Skip to comments.A Roman hoard from the end of empire
Posted on 05/01/2014 9:44:13 AM PDT by SunkenCiv
Dutch archaeologists have recently completed the rescue excavation of a unique treasure hoard dating to the beginning of the 5th century AD, from a field in Limburg...
According to the Byzantine historian Zosimus, Constantine III tried to re-secure the entire Roman Rhine frontier against Germanic invaders... The historians Orosius and Zosimus tells us that Constantine III solved the problem of the invading Germanic groups by liberal use of the money bag along with developing close alliances to Germanic warlords on both sides of the Rhine...
The Echt hoard would therefore have belonged to a Germanic officer in Roman service part of a network of these warlords in the pay of Constantine III...
Hacksilver reflects the economic and military crisis of the late Roman Empire. The early 5th century would have been a major drain of gold and silver from the Roman Centre to the barbaric periphery as part of desperate efforts to defend the border and help to recruit troops... The tableware may have been given complete to the Germanic leaders and they cut it up in order to be able to distribute the pieces to their soldiers.
The Echt hoard is a find with a special story and it represents a unique document for the final period of Roman rule in the Netherlands. The fact that the complete hoard could be salvaged through a full excavation means that the context was not lost. The concentration of gold hoards from this period seems especially connected to the frantic attempts of Emperor Constantine III to maintain a grip on the border defence in the lower Rhine region. However, in hindsight, the end of the Roman Empire was, by this time, a forgone conclusion.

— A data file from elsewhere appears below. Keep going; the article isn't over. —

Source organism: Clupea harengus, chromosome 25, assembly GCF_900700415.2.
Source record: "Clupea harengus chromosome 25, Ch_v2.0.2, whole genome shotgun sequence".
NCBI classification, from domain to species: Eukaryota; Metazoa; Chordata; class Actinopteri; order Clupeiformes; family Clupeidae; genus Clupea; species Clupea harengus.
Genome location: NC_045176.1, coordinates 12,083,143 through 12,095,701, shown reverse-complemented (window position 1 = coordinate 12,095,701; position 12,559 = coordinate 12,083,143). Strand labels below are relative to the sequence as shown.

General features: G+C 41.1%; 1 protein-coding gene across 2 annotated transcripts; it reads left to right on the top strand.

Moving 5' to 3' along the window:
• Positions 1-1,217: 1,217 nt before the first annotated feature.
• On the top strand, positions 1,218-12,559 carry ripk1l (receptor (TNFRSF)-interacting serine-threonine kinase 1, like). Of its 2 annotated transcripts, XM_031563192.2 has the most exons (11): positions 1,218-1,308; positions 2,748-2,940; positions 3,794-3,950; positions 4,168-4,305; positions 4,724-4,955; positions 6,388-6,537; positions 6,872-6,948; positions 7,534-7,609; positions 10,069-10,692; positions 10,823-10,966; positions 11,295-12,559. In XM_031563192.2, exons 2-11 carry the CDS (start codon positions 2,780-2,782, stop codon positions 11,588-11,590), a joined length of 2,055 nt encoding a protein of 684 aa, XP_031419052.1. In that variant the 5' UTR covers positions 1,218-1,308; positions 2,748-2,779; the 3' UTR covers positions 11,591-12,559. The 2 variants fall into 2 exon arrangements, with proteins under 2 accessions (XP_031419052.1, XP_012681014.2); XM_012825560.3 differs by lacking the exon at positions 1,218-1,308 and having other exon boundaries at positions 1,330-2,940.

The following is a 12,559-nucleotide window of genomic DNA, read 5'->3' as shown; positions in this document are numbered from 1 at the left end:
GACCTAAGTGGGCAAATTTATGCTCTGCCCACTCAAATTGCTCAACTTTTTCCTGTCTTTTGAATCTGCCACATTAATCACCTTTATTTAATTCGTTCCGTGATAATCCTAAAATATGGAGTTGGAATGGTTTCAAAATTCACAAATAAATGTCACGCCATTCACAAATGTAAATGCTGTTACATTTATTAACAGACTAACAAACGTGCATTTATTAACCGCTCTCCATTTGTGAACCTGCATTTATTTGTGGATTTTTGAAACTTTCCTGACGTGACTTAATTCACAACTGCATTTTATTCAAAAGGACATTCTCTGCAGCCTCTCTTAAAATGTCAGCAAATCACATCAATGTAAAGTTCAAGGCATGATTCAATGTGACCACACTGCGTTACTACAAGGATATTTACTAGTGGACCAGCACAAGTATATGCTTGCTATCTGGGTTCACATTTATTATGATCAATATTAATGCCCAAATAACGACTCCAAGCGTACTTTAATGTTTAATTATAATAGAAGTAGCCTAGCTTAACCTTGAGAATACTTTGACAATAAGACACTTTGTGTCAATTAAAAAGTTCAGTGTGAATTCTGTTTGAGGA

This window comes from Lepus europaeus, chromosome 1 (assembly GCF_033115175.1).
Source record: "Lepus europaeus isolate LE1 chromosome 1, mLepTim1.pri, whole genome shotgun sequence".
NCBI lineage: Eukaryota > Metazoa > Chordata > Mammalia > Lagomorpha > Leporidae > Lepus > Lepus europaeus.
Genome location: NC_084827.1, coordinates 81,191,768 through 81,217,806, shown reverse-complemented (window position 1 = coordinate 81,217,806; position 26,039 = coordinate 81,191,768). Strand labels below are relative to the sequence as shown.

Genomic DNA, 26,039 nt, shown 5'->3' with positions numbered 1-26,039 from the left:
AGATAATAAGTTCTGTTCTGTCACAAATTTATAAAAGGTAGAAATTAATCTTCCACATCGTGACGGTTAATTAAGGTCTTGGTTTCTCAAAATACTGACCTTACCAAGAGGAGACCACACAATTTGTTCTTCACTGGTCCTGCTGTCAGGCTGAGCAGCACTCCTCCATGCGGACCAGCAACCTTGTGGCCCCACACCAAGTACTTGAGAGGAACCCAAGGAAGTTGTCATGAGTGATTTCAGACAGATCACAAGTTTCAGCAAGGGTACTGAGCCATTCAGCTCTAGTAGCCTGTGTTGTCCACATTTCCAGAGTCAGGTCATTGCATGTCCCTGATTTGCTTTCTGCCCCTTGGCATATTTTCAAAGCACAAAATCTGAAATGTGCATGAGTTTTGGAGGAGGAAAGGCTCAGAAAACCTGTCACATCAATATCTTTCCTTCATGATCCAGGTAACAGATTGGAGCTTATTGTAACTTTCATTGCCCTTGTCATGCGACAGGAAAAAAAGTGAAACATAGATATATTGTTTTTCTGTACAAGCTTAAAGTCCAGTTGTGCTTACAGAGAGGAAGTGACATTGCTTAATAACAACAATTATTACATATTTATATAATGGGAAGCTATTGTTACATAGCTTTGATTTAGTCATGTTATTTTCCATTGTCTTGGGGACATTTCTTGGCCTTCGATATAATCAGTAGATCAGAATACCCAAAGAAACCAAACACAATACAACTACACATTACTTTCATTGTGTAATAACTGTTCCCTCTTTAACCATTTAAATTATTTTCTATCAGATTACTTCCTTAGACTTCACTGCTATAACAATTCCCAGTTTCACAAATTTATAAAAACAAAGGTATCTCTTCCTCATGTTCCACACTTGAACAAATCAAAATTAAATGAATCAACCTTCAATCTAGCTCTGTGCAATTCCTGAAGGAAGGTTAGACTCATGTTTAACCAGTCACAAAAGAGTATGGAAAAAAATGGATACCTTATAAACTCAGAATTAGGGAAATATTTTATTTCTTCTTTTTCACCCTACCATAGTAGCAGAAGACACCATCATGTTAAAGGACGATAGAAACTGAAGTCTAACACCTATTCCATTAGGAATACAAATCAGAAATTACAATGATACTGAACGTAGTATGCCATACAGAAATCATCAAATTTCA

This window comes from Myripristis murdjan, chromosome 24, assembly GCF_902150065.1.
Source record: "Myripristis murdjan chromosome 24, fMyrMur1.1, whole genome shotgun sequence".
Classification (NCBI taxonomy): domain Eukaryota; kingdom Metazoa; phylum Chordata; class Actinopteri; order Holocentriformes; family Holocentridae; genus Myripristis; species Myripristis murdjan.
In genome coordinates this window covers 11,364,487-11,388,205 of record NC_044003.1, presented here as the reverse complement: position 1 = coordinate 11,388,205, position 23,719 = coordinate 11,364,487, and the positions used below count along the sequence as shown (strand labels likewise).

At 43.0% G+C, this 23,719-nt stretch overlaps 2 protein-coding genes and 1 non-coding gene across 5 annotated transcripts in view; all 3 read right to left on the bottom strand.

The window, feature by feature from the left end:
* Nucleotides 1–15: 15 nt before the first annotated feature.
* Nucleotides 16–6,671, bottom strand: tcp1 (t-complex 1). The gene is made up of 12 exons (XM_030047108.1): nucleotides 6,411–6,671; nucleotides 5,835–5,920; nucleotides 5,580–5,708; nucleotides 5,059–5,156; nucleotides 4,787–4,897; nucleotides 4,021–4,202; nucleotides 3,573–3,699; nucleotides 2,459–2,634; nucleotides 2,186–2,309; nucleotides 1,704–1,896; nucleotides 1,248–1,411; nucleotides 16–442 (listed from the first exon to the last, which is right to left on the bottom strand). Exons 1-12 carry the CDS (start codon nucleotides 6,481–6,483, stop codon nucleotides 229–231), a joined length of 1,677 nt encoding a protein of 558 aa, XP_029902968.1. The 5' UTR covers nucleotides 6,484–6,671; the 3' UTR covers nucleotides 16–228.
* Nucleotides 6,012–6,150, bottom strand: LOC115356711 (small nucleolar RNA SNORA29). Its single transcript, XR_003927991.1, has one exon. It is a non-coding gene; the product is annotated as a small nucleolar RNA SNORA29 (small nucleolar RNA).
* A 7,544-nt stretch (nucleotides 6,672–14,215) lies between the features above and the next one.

(Excerpt) Read more at pasthorizonspr.com ...
Overview of the Really hoard consisting of an ensemble of coins, a ring, a silver ignot and fragments of silver tableware. Image: Limburgs Museum
A leader of an empire, constrained by domestic politics, throws money at the barbarians to stave off collapse on his watch.
Hmmm. Why does that sound familiar?
Bye today’s standards this would be old cell phones and hamburger wrappers. ;-)
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All the money from this will go to the government!
In 518 AD, when the emperor Anastasius died, wikipedia says the imperial treasury had 160 tons of the stuff.
To compare, China supposedly just built the world's largest gold vault, 2200 ton capacity, according to current-day gold ads on AM talk radio.
Millions for defense but a head for tribute!
Bad idea I guess
Millions for defense but a hoard for tribute!
Bad idea I guess
I hate you auto-correct
Finding these old hoards of valuables, jewelry and coins just goes to prove one thing: Trying to be a thrifty saver is just wrong.
Instead we should spend all our money in our lifetime. I highly recommend travel to exotic places, wine, women, song, and a few discrete tokes (without inhaling).
Whatever’s left you should just waste.
Was it left over from Alexander?
It appears from the coin Constantine III could have used a lapband surgery.
What does TROBS on the coin mean?
The “Really hoard”?!!!...Echt?
I've meant to look into a timeline of how much gold has been mined since the beginning of history, who had it, how much came from the New World, etc.
My 1965 Britannica has some of it, I think, but I can never remember it unless I write it down.
Thought that was Hitlery from the quick glance....
He had a brother, Christios I, Governor of Néos Fanéla
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